英語史における thou と you の使い分け，いわゆる T/V distinction の問題については，「#1126. ヨーロッパの主要言語における T/V distinction の起源」 ([2012-05-27-1]) や「#1127. なぜ thou ではなく you が一般化したか？」 ([2012-05-28-1])，そして t/v_distinction の各記事で取り上げてきた．
2人称複数代名詞の敬称単数としての用法の伝統は，4世紀のローマ皇帝に対する vos の使用に始まり，12世紀の Chrétien de Troyes などによるフランス語を経て，英語へはおそらく13世紀に伝わり，1600年頃には慣用として根付いていた．一方，17世紀中に親称単数の thou は衰退し始め，標準英語では18世紀に廃用となった．Johnson (261) が，上記の歴史的経緯を実に手際よくまとめているので，そのまま引用したい．
IN LATIN THE EMPEROR, representing in his person the power and glory of his predecessors, was addressed with vos in the fourth century A.D. By the fifth century, this pronoun was commonly employed to indicate respect. In French by the time of Chrétien de Troyes, vous was not only given to superiors but was also interchanged by equals. In Latin and French works of twelfth-century England, the plural pronoun had been used as a singular by, for example, Geoffrey of Monmouth, Wace, and Marie de France. The practice of using ye and you (the "you-singular") instead of thou and thee (the "thou-singular") apparently spread to English during the thirteenth century and by about 1600 had become established in polite usage. For some time thereafter, however, the thou-singular continued to appear in emotional or intimate speech and in the discourse of superiors to inferiors and of the members of the lower class to one another. Gradually decreasing in use, it became obsolete in the standard language in the eighteenth century and now appears only in poetry and the address of the deity or among Quakers and those who speak a dialect.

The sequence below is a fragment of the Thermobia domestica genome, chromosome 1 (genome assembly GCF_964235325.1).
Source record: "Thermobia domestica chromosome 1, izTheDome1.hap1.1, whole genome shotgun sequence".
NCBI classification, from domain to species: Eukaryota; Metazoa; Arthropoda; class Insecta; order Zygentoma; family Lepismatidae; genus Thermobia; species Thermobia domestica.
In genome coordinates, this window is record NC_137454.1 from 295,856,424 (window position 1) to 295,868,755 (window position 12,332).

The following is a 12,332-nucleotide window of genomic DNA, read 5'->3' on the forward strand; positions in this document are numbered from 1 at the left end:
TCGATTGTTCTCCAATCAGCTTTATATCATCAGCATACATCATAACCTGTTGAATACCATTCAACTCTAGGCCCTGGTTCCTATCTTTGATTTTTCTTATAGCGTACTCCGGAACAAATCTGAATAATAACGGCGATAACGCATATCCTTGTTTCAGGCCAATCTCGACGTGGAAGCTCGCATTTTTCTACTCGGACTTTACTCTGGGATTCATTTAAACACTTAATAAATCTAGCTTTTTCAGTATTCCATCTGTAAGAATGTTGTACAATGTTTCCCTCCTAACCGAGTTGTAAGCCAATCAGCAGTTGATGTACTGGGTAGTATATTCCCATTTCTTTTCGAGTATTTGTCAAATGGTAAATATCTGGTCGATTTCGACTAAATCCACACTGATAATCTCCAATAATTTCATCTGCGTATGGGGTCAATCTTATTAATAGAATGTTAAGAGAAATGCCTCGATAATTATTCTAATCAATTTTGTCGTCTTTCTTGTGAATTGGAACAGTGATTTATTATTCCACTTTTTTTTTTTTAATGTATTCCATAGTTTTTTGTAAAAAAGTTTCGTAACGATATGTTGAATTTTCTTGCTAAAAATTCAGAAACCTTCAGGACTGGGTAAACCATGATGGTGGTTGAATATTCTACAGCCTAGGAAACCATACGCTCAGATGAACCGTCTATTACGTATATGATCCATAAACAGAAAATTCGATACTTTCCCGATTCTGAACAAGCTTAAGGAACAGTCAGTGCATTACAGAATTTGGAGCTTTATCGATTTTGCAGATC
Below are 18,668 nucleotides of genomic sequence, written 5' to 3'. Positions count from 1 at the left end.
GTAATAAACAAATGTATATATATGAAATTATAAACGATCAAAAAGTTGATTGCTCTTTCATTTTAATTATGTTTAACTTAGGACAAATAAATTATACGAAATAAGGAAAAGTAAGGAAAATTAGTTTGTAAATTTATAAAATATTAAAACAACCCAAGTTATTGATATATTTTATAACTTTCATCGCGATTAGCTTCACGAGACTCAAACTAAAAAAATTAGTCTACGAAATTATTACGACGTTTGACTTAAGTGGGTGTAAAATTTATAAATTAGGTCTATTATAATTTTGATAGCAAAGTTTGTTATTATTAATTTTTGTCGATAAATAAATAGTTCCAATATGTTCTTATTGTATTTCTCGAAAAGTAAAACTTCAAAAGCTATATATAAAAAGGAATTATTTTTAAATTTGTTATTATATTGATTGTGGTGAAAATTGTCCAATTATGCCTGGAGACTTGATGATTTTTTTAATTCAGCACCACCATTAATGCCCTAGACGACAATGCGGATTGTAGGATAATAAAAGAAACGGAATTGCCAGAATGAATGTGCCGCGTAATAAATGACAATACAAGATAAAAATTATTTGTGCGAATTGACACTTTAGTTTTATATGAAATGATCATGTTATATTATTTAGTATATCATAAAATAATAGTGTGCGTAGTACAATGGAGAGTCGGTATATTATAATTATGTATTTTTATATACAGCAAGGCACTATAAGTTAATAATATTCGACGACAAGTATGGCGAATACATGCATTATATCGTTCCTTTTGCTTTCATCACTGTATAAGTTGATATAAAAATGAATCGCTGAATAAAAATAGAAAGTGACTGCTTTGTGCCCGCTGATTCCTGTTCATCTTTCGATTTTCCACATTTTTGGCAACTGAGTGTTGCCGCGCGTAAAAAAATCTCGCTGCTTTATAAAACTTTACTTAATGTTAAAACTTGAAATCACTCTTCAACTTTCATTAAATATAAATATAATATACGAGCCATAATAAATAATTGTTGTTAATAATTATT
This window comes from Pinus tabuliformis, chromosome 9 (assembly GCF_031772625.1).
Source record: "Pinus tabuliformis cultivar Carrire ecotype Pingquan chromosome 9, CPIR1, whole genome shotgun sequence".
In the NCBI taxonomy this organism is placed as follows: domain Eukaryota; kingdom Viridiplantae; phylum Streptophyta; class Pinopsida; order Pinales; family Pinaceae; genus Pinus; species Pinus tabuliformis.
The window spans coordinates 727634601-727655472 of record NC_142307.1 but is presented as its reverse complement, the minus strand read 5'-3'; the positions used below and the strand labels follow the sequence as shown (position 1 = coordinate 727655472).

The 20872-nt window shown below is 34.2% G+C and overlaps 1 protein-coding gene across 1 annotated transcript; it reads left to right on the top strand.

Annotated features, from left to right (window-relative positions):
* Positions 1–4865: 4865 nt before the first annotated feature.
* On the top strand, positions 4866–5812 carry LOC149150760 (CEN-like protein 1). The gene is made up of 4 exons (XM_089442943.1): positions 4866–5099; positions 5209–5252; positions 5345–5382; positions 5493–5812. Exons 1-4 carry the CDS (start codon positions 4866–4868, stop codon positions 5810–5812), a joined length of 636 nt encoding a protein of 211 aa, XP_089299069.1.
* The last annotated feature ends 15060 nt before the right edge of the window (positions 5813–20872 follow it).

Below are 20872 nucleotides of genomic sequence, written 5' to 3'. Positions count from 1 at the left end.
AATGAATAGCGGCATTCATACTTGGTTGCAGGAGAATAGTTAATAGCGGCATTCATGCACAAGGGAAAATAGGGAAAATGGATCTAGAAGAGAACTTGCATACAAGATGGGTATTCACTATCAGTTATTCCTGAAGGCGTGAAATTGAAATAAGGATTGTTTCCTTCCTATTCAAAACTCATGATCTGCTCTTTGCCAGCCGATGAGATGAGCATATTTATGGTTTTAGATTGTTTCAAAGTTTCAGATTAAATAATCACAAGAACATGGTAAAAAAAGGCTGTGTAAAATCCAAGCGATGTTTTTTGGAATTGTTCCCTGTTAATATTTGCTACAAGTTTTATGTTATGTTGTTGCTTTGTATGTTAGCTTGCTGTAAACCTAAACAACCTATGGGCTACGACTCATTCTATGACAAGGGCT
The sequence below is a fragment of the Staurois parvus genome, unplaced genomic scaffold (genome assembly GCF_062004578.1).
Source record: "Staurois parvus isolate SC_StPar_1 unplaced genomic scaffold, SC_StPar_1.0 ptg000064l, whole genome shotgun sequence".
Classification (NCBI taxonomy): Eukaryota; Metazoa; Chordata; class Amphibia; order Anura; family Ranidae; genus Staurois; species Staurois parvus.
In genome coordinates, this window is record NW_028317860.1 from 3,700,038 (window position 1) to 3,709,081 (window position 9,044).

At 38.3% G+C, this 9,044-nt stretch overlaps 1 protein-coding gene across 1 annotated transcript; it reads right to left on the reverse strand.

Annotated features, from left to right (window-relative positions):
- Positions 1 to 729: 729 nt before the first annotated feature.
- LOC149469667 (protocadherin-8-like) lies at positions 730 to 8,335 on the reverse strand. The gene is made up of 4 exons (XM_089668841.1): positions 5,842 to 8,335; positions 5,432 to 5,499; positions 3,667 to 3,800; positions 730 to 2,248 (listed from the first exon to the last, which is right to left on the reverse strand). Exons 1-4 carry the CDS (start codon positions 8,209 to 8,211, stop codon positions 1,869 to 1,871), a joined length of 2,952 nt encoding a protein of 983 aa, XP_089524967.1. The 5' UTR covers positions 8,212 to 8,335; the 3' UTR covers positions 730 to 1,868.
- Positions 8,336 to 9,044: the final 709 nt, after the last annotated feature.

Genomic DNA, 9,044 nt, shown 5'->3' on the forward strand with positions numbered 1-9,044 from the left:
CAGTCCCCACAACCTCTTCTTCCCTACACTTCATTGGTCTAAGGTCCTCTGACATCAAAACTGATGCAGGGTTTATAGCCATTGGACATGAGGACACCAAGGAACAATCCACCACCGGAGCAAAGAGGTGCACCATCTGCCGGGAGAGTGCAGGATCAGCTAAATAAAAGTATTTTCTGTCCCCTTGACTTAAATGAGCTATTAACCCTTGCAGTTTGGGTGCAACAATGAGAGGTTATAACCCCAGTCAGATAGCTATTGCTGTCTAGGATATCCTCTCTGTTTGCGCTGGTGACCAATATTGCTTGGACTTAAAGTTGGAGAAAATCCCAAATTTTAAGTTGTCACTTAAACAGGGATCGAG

Johnson は，thou の衰退する17世紀に焦点を当て，喜劇の戯曲と大衆フィクションの47作品をコーパスとして，you と thou の分布と頻度を調査した．登場人物を職業別に上流，中流，下流へ分類し，以下のような統計結果を得た (Johnson 265)．
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The historical uses of the you-singular, as in respect or irony, and of the thou-singular, as in emotion or intimacy, to an inferior, or in the exchange of the members of the lower class, are exemplified in the various texts throughout the era. However, further demonstrating the meaninglessness of the distinction between them, you may frequently be found in circumstances where thou might be expected to occur, and, at times, thou where we should expect to find you.
・ Johnson, Anne Carvey. "the Pronoun of Direct Address in Seventeenth-Century English." American Speech 41 (1966): 261--69.
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